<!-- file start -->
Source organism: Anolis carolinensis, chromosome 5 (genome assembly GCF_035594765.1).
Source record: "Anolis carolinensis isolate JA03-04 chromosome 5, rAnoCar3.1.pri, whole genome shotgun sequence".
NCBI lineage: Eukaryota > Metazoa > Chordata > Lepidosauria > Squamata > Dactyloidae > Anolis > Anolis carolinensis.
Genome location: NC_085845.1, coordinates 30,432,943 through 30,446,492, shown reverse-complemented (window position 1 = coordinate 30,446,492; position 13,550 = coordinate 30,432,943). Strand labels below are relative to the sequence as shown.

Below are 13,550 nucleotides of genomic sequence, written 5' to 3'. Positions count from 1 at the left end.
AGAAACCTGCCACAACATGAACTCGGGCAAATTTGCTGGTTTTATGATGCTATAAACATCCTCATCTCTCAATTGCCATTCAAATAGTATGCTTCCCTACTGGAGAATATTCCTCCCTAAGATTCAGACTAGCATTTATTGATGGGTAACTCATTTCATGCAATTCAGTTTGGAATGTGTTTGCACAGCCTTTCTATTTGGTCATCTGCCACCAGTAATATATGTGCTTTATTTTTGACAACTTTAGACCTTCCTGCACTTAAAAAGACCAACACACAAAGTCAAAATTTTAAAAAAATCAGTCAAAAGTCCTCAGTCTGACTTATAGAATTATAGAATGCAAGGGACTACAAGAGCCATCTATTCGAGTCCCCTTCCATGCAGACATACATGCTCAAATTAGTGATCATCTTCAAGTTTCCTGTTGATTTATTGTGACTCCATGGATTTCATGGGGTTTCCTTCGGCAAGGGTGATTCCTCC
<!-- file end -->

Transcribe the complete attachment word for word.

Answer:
Source organism: Anolis carolinensis, chromosome 5 (genome assembly GCF_035594765.1).
Source record: "Anolis carolinensis isolate JA03-04 chromosome 5, rAnoCar3.1.pri, whole genome shotgun sequence".
NCBI lineage: Eukaryota > Metazoa > Chordata > Lepidosauria > Squamata > Dactyloidae > Anolis > Anolis carolinensis.
Genome location: NC_085845.1, coordinates 30,432,943 through 30,446,492, shown reverse-complemented (window position 1 = coordinate 30,446,492; position 13,550 = coordinate 30,432,943). Strand labels below are relative to the sequence as shown.

Below are 13,550 nucleotides of genomic sequence, written 5' to 3'. Positions count from 1 at the left end.
AGAAACCTGCCACAACATGAACTCGGGCAAATTTGCTGGTTTTATGATGCTATAAACATCCTCATCTCTCAATTGCCATTCAAATAGTATGCTTCCCTACTGGAGAATATTCCTCCCTAAGATTCAGACTAGCATTTATTGATGGGTAACTCATTTCATGCAATTCAGTTTGGAATGTGTTTGCACAGCCTTTCTATTTGGTCATCTGCCACCAGTAATATATGTGCTTTATTTTTGACAACTTTAGACCTTCCTGCACTTAAAAAGACCAACACACAAAGTCAAAATTTTAAAAAAATCAGTCAAAAGTCCTCAGTCTGACTTATAGAATTATAGAATGCAAGGGACTACAAGAGCCATCTATTCGAGTCCCCTTCCATGCAGACATACATGCTCAAATTAGTGATCATCTTCAAGTTTCCTGTTGATTTATTGTGACTCCATGGATTTCATGGGGTTTCCTTCGGCAAGGGTGATTCCTCC